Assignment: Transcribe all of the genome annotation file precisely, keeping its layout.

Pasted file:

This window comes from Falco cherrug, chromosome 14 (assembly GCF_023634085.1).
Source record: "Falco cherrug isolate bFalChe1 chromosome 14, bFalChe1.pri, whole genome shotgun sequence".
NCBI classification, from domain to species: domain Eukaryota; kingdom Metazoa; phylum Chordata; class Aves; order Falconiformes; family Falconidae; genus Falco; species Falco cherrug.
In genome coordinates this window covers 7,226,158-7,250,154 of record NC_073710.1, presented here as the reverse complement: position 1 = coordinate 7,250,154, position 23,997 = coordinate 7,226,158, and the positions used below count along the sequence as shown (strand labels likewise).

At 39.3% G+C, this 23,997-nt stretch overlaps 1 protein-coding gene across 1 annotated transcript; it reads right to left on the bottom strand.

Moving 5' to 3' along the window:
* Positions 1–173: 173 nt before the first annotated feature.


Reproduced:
This window comes from Falco cherrug, chromosome 14 (assembly GCF_023634085.1).
Source record: "Falco cherrug isolate bFalChe1 chromosome 14, bFalChe1.pri, whole genome shotgun sequence".
NCBI classification, from domain to species: domain Eukaryota; kingdom Metazoa; phylum Chordata; class Aves; order Falconiformes; family Falconidae; genus Falco; species Falco cherrug.
In genome coordinates this window covers 7,226,158-7,250,154 of record NC_073710.1, presented here as the reverse complement: position 1 = coordinate 7,250,154, position 23,997 = coordinate 7,226,158, and the positions used below count along the sequence as shown (strand labels likewise).

At 39.3% G+C, this 23,997-nt stretch overlaps 1 protein-coding gene across 1 annotated transcript; it reads right to left on the bottom strand.

Moving 5' to 3' along the window:
* Positions 1–173: 173 nt before the first annotated feature.